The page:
Abyan province in Yemen recorded the highest inflation rate for consumer goods because of the deteriorating security situation and the lack of government price controls, a recent study revealed.
The study, which was conducted by the Studies and Economic Media Centre and released in late October, noted that prices for some basic food increased 166% in Abyan.
Volunteer researchers surveyed 35 commodities in Sanaa, Amran, Taiz, Hodeidah, Abyan and Lahj provinces. They cited a lack of market supervision by institutions such as the Ministry of Trade and Industry and difficulty in transporting goods between provinces and within cities as the primary reasons for the spike in prices.
Mustafa Nasr, president of the centre, told Al-Shorfa the study involved 1,000 families from the directorates of Loder, Mahfad, and Jaishan in Abyan province and the city of Shakra in the directorate of Khanfar. The study excluded Jaar and Zinjibar because of armed confrontations occurring between government forces and al-Qaeda and the lack of state authority locally.
The price of flour in Abyan is 50% higher than in Sanaa. The average price of a 25 kg bag of flour is 5,000 riyals ($23) in Abyan compared with 3,200 riyals ($14.50) in Sanaa. Prices for mineral water were highest in Abyan, where they are sold for 90 riyals ($0.41) compared to 70 riyals ($0.32) in Taiz, Hodeidah, and Sanaa.
The study reported a wide divergence in prices between provinces, up to 166% for the price of rice, 50% for wheat, 48% for sugar, 25% for milk and tea, 33% for legumes, 18% for oil, 8% for milk for children, and 11% for cheese.
"The prices vary greatly between dealers in the same directorate in Abyan, and that reflects the lack of security, which, along with the difficulty of transporting goods has led to rising prices and has a negative impact on consumer purchasing power because consumers are cutting back on many of their needs," Nasr said.
"Abyan citizens are living under conditions that are much more difficult than those experienced by their counterparts in other provinces," he said. "Al-Qaeda and its terrorist elements created this state of dysfunction in consequence of their quest to seize control of the entire province, the armed confrontations that led to the withdrawal of state agencies, and the state of security and administrative chaos."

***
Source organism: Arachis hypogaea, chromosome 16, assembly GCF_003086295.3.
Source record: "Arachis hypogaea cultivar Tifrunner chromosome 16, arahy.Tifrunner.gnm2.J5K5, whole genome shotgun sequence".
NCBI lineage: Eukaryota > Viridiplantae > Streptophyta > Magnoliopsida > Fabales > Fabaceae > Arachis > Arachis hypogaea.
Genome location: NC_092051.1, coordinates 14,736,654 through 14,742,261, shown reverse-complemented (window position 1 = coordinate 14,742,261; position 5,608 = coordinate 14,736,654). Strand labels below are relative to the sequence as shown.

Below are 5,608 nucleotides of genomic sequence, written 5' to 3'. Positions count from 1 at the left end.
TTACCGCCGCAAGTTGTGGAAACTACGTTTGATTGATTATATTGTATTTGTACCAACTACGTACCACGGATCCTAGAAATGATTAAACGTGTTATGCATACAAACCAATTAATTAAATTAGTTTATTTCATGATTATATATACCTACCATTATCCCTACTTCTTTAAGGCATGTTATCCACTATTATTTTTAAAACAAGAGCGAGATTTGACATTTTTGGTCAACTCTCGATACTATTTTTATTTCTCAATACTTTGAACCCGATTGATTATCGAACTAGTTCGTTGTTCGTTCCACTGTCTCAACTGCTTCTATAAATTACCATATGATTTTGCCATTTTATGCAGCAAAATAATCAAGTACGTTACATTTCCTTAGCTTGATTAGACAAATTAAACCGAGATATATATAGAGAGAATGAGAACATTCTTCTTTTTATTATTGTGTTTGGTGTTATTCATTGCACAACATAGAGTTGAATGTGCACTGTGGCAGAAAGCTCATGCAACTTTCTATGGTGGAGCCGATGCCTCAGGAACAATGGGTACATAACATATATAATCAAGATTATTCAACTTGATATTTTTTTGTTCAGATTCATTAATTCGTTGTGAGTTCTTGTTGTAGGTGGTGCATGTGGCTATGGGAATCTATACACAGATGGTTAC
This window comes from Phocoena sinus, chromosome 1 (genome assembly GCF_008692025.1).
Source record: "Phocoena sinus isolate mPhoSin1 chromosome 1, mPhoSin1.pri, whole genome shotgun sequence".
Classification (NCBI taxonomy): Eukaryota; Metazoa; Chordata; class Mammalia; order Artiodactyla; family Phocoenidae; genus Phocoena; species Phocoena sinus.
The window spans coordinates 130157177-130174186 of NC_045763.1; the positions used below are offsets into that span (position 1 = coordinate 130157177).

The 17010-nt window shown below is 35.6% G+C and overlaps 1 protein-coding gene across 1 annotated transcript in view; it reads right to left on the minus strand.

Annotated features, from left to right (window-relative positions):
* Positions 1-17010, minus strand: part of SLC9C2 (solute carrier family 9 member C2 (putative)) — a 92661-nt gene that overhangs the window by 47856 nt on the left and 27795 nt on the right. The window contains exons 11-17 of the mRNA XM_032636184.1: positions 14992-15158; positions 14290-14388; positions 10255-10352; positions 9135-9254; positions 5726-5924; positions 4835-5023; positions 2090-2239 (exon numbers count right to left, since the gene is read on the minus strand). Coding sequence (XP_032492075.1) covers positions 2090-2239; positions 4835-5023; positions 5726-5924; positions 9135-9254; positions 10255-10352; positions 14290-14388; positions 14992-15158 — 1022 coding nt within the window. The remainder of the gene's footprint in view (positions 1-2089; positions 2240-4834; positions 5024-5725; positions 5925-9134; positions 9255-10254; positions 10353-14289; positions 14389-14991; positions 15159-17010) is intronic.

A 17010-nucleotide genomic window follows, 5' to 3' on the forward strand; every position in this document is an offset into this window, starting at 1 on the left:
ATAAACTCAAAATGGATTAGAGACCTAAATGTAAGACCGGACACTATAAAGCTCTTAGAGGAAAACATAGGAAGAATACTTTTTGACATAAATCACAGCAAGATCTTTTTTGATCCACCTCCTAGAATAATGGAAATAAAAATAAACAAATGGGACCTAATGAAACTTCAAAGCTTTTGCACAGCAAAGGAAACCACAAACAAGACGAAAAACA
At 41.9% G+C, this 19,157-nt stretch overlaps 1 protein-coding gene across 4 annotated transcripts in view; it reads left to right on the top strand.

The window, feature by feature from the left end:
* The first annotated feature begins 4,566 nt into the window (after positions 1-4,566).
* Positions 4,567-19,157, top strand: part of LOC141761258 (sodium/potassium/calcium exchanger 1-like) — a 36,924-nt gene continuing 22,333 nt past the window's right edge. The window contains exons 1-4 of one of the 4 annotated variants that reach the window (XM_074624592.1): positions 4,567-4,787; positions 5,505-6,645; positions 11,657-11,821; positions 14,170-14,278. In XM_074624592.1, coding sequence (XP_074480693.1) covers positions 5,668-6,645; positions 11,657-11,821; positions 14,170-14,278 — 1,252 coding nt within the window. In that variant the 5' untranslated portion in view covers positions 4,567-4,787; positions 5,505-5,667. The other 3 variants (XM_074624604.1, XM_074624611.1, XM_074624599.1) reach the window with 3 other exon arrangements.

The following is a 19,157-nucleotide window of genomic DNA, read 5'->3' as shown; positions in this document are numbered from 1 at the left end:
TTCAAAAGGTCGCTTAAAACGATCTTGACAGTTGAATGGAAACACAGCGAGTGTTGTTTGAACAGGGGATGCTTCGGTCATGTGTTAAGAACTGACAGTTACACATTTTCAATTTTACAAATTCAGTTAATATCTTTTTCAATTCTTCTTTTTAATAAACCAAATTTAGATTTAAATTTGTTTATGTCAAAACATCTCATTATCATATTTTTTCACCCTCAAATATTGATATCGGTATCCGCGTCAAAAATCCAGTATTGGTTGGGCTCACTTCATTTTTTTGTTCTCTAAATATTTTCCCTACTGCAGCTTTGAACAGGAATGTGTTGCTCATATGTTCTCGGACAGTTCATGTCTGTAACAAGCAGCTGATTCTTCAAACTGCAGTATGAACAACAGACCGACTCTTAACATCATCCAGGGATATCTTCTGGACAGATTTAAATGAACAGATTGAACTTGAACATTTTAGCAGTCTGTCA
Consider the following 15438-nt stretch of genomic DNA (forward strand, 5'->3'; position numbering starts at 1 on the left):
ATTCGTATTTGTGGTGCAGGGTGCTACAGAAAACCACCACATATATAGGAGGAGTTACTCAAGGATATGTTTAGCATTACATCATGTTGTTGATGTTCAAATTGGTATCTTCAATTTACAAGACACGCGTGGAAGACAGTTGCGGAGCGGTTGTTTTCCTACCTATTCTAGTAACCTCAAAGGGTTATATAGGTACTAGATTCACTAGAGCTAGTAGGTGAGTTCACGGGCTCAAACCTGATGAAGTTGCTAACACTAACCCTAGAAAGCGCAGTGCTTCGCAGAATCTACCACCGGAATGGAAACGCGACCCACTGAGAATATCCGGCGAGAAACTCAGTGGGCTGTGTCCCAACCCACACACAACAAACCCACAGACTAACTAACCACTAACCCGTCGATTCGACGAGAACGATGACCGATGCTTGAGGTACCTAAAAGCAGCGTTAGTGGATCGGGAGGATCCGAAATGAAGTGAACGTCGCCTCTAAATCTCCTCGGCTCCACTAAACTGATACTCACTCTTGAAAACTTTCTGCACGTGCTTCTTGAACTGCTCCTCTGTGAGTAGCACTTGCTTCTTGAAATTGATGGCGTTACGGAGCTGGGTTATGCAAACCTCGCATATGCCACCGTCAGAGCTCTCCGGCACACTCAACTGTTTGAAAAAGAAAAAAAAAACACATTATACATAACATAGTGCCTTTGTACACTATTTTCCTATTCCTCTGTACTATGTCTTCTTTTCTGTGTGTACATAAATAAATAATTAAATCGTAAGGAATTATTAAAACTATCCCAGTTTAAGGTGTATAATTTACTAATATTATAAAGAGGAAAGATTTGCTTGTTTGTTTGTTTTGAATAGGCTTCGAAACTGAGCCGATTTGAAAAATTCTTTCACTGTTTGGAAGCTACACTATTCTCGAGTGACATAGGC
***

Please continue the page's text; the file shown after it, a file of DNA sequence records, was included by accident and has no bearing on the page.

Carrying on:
Ahmed al-Rahwi, deputy governor of Abyan province, told Al-Shorfa the increase in prices in Abyan is expected and normal considering the circumstances.
"The province is at war with al-Qaeda in Jaar, Zinjibar, and other directorates where a tribal uprising took place to prevent the al-Qaeda organization from spreading to their areas and to support tribes in regions that have fallen under al-Qaeda's control," he said.
"The absence of state authority through its various ministries is what created the imbalance and allowed people to apply their own laws and impose their own rules, which extended to trading activities and price increases, especially lack of security that followed the bombing of the ammunition factory and the seizure of Jaar in late March."
Ansar al-Sharia, an al-Qaeda-affiliate, seized control of Jaar in Abyan province in March and declared it an Islamic emirate. Thousands of families fled to neighbouring areas after clashes erupted between Yemeni security forces and al-Qaeda elements to liberate the city.
Sheikh Nasrallah al-Shaabi of Abyan province told Al-Shorfa the security situation and armed confrontations with al-Qaeda forced people to seek refuge for themselves and their children before they could focus on securing food and other necessities.
"The absence of state authority and its entanglement in the political crisis provided merchants and monopolists an opportunity to exploit the political situation, raise prices, and monopolise the sale of products," he said.